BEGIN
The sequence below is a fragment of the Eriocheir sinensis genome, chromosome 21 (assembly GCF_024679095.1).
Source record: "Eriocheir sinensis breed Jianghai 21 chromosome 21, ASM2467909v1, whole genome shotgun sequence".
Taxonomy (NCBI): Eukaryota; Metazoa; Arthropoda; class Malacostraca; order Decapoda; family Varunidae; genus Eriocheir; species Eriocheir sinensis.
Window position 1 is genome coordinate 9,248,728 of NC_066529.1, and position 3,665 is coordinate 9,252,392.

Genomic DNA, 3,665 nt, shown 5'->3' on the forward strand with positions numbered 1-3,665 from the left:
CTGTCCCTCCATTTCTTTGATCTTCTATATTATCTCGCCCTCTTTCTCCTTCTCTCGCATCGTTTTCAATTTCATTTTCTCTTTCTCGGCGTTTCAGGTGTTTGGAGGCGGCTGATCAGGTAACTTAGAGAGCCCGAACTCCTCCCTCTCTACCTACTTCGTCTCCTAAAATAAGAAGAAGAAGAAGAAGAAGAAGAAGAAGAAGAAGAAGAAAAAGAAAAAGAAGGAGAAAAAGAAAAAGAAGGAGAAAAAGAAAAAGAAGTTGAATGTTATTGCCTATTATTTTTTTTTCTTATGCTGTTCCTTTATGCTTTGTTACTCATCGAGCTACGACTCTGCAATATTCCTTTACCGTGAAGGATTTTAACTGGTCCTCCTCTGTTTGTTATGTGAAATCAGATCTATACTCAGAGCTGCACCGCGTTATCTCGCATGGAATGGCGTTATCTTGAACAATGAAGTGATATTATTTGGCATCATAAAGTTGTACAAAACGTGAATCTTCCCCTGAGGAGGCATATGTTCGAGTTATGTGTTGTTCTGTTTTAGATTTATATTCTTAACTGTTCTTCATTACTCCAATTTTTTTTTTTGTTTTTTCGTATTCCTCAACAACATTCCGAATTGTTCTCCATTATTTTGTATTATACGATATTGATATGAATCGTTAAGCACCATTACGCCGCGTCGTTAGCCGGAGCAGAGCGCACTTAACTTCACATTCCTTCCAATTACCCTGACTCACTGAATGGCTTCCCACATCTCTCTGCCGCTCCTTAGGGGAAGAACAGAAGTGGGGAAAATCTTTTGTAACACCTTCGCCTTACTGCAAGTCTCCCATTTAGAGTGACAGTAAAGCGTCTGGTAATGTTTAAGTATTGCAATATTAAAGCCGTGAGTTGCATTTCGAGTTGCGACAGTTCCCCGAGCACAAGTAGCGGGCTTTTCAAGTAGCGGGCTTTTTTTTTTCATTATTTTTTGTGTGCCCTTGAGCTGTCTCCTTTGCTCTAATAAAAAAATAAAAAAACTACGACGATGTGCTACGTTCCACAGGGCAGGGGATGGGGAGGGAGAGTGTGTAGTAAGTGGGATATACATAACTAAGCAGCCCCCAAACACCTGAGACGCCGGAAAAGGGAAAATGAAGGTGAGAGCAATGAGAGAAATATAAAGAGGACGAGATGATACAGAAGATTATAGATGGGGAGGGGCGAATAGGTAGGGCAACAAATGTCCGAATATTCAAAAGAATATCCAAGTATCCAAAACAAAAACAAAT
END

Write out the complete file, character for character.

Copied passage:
The sequence below is a fragment of the Eriocheir sinensis genome, chromosome 21 (assembly GCF_024679095.1).
Source record: "Eriocheir sinensis breed Jianghai 21 chromosome 21, ASM2467909v1, whole genome shotgun sequence".
Taxonomy (NCBI): Eukaryota; Metazoa; Arthropoda; class Malacostraca; order Decapoda; family Varunidae; genus Eriocheir; species Eriocheir sinensis.
Window position 1 is genome coordinate 9,248,728 of NC_066529.1, and position 3,665 is coordinate 9,252,392.

Genomic DNA, 3,665 nt, shown 5'->3' on the forward strand with positions numbered 1-3,665 from the left:
CTGTCCCTCCATTTCTTTGATCTTCTATATTATCTCGCCCTCTTTCTCCTTCTCTCGCATCGTTTTCAATTTCATTTTCTCTTTCTCGGCGTTTCAGGTGTTTGGAGGCGGCTGATCAGGTAACTTAGAGAGCCCGAACTCCTCCCTCTCTACCTACTTCGTCTCCTAAAATAAGAAGAAGAAGAAGAAGAAGAAGAAGAAGAAGAAGAAGAAAAAGAAAAAGAAGGAGAAAAAGAAAAAGAAGGAGAAAAAGAAAAAGAAGTTGAATGTTATTGCCTATTATTTTTTTTTCTTATGCTGTTCCTTTATGCTTTGTTACTCATCGAGCTACGACTCTGCAATATTCCTTTACCGTGAAGGATTTTAACTGGTCCTCCTCTGTTTGTTATGTGAAATCAGATCTATACTCAGAGCTGCACCGCGTTATCTCGCATGGAATGGCGTTATCTTGAACAATGAAGTGATATTATTTGGCATCATAAAGTTGTACAAAACGTGAATCTTCCCCTGAGGAGGCATATGTTCGAGTTATGTGTTGTTCTGTTTTAGATTTATATTCTTAACTGTTCTTCATTACTCCAATTTTTTTTTTTGTTTTTTCGTATTCCTCAACAACATTCCGAATTGTTCTCCATTATTTTGTATTATACGATATTGATATGAATCGTTAAGCACCATTACGCCGCGTCGTTAGCCGGAGCAGAGCGCACTTAACTTCACATTCCTTCCAATTACCCTGACTCACTGAATGGCTTCCCACATCTCTCTGCCGCTCCTTAGGGGAAGAACAGAAGTGGGGAAAATCTTTTGTAACACCTTCGCCTTACTGCAAGTCTCCCATTTAGAGTGACAGTAAAGCGTCTGGTAATGTTTAAGTATTGCAATATTAAAGCCGTGAGTTGCATTTCGAGTTGCGACAGTTCCCCGAGCACAAGTAGCGGGCTTTTCAAGTAGCGGGCTTTTTTTTTTCATTATTTTTTGTGTGCCCTTGAGCTGTCTCCTTTGCTCTAATAAAAAAATAAAAAAACTACGACGATGTGCTACGTTCCACAGGGCAGGGGATGGGGAGGGAGAGTGTGTAGTAAGTGGGATATACATAACTAAGCAGCCCCCAAACACCTGAGACGCCGGAAAAGGGAAAATGAAGGTGAGAGCAATGAGAGAAATATAAAGAGGACGAGATGATACAGAAGATTATAGATGGGGAGGGGCGAATAGGTAGGGCAACAAATGTCCGAATATTCAAAAGAATATCCAAGTATCCAAAACAAAAACAAAT